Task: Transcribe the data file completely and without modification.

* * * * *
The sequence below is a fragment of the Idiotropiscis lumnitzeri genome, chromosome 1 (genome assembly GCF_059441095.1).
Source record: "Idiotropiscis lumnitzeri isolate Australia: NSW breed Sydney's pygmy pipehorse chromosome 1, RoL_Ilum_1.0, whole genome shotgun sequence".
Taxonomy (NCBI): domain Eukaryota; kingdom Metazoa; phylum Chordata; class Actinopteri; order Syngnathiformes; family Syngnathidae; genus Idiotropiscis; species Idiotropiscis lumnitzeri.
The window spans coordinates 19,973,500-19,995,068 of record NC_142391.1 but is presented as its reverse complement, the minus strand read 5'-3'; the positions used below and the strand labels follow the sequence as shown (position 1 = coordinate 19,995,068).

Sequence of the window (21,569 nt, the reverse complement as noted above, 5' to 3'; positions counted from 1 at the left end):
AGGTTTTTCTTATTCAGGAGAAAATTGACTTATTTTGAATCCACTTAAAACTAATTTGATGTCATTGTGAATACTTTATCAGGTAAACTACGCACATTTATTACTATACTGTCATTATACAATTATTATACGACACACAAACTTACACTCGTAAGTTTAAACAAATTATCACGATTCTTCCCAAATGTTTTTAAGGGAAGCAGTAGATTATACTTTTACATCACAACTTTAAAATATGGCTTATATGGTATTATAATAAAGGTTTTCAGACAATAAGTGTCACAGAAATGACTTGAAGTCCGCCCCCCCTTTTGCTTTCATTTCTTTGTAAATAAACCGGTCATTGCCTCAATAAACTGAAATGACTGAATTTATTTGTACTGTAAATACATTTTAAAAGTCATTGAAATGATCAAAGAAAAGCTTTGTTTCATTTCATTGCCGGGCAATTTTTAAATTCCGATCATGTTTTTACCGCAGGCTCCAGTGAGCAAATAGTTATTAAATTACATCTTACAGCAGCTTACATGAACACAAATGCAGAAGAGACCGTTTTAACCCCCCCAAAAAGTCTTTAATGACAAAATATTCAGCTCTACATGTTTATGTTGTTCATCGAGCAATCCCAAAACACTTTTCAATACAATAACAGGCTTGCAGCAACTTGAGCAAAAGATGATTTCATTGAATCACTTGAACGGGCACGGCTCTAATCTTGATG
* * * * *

The sequence below is a fragment of the Idiotropiscis lumnitzeri genome, chromosome 1 (genome assembly GCF_059441095.1).
Source record: "Idiotropiscis lumnitzeri isolate Australia: NSW breed Sydney's pygmy pipehorse chromosome 1, RoL_Ilum_1.0, whole genome shotgun sequence".
Taxonomy (NCBI): domain Eukaryota; kingdom Metazoa; phylum Chordata; class Actinopteri; order Syngnathiformes; family Syngnathidae; genus Idiotropiscis; species Idiotropiscis lumnitzeri.
The window spans coordinates 19,973,500-19,995,068 of record NC_142391.1 but is presented as its reverse complement, the minus strand read 5'-3'; the positions used below and the strand labels follow the sequence as shown (position 1 = coordinate 19,995,068).

Sequence of the window (21,569 nt, the reverse complement as noted above, 5' to 3'; positions counted from 1 at the left end):
AGGTTTTTCTTATTCAGGAGAAAATTGACTTATTTTGAATCCACTTAAAACTAATTTGATGTCATTGTGAATACTTTATCAGGTAAACTACGCACATTTATTACTATACTGTCATTATACAATTATTATACGACACACAAACTTACACTCGTAAGTTTAAACAAATTATCACGATTCTTCCCAAATGTTTTTAAGGGAAGCAGTAGATTATACTTTTACATCACAACTTTAAAATATGGCTTATATGGTATTATAATAAAGGTTTTCAGACAATAAGTGTCACAGAAATGACTTGAAGTCCGCCCCCCCTTTTGCTTTCATTTCTTTGTAAATAAACCGGTCATTGCCTCAATAAACTGAAATGACTGAATTTATTTGTACTGTAAATACATTTTAAAAGTCATTGAAATGATCAAAGAAAAGCTTTGTTTCATTTCATTGCCGGGCAATTTTTAAATTCCGATCATGTTTTTACCGCAGGCTCCAGTGAGCAAATAGTTATTAAATTACATCTTACAGCAGCTTACATGAACACAAATGCAGAAGAGACCGTTTTAACCCCCCCAAAAAGTCTTTAATGACAAAATATTCAGCTCTACATGTTTATGTTGTTCATCGAGCAATCCCAAAACACTTTTCAATACAATAACAGGCTTGCAGCAACTTGAGCAAAAGATGATTTCATTGAATCACTTGAACGGGCACGGCTCTAATCTTGATG